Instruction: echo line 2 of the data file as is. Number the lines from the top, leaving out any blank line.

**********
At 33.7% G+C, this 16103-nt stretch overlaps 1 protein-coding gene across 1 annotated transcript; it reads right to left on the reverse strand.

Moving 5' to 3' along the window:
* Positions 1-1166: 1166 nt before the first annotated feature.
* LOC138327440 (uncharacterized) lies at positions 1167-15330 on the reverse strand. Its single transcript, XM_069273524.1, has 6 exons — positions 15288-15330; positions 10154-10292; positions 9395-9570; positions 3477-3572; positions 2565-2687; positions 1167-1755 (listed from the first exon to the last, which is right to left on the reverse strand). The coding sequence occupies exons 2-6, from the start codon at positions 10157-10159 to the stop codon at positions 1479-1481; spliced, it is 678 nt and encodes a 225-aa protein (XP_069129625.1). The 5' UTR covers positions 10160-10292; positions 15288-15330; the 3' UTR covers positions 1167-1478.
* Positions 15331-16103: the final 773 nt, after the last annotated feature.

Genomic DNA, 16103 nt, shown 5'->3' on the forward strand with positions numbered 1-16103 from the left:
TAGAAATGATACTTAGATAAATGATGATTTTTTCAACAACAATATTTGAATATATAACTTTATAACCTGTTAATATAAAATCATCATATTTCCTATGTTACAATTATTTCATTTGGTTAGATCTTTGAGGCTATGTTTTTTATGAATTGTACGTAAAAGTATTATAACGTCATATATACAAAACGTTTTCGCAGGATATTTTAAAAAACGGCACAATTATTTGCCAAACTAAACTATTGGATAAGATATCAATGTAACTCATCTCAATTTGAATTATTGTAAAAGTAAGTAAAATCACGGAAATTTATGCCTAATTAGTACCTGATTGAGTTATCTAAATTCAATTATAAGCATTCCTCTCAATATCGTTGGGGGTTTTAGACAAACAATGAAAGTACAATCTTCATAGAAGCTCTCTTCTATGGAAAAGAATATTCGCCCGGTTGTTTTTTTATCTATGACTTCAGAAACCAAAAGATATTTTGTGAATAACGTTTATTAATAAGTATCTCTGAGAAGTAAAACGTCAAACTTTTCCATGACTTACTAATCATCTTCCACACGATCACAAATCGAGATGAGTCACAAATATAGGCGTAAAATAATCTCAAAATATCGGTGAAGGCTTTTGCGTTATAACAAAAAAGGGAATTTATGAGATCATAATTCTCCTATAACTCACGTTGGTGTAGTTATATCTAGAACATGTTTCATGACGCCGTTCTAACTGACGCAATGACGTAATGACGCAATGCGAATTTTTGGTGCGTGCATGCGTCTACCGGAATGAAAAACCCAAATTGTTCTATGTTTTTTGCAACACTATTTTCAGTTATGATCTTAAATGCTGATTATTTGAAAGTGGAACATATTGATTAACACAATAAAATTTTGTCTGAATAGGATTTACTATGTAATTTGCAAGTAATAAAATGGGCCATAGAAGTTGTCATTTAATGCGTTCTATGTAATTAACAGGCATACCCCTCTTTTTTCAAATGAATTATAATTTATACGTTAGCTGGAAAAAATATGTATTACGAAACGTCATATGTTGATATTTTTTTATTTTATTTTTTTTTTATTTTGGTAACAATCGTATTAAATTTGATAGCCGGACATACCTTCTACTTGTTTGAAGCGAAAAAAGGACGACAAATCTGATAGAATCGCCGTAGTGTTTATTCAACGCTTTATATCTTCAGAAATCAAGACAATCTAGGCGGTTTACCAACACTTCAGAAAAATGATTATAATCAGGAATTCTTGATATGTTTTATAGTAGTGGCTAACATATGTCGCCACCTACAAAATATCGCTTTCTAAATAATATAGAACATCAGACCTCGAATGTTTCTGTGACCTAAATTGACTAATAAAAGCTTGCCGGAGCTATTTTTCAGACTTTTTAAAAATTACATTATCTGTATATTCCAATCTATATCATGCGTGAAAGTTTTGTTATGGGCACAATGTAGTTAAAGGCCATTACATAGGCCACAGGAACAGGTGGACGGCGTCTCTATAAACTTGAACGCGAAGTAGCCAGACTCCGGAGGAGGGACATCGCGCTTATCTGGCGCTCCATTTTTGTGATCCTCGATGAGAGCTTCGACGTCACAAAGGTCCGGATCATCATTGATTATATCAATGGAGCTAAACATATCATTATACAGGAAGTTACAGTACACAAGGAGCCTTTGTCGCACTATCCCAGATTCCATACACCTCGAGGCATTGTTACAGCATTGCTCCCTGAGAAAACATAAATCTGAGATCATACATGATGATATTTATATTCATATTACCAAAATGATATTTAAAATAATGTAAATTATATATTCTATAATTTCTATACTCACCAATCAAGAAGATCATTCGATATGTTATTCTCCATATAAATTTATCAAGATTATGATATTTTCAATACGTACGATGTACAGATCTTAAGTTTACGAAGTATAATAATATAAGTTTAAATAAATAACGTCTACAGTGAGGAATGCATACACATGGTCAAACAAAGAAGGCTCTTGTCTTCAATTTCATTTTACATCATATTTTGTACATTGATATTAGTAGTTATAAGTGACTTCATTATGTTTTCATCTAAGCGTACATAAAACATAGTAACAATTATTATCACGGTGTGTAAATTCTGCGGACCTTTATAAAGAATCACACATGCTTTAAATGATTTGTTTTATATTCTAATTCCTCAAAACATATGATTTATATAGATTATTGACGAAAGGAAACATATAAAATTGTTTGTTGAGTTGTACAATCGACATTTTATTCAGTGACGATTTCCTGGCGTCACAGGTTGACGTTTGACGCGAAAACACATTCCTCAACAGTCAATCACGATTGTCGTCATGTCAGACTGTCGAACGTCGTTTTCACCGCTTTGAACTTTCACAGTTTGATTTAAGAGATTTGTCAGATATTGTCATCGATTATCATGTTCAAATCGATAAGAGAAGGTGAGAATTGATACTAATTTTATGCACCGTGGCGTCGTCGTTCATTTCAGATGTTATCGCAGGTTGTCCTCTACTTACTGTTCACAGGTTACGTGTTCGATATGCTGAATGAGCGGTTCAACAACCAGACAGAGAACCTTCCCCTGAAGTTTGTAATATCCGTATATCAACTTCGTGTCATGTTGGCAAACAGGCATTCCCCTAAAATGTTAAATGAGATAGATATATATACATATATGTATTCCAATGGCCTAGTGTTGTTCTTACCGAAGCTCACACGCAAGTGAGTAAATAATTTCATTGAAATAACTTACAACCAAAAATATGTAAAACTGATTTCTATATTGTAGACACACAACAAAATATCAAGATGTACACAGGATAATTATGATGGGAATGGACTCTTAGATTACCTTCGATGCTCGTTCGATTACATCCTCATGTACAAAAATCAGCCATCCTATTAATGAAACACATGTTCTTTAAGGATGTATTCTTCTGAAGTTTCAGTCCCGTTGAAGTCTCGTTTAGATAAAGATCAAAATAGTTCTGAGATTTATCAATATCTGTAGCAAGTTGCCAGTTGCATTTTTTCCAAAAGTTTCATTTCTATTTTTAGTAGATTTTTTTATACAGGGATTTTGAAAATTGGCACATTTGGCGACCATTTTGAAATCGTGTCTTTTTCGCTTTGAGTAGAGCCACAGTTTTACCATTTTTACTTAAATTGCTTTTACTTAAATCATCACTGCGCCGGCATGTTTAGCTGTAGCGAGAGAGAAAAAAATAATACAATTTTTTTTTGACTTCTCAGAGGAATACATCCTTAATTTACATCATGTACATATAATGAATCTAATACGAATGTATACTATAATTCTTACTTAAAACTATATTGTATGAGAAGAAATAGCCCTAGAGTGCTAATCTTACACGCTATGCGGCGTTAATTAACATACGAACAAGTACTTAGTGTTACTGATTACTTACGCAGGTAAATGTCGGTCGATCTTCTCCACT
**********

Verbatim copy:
Moving 5' to 3' along the window: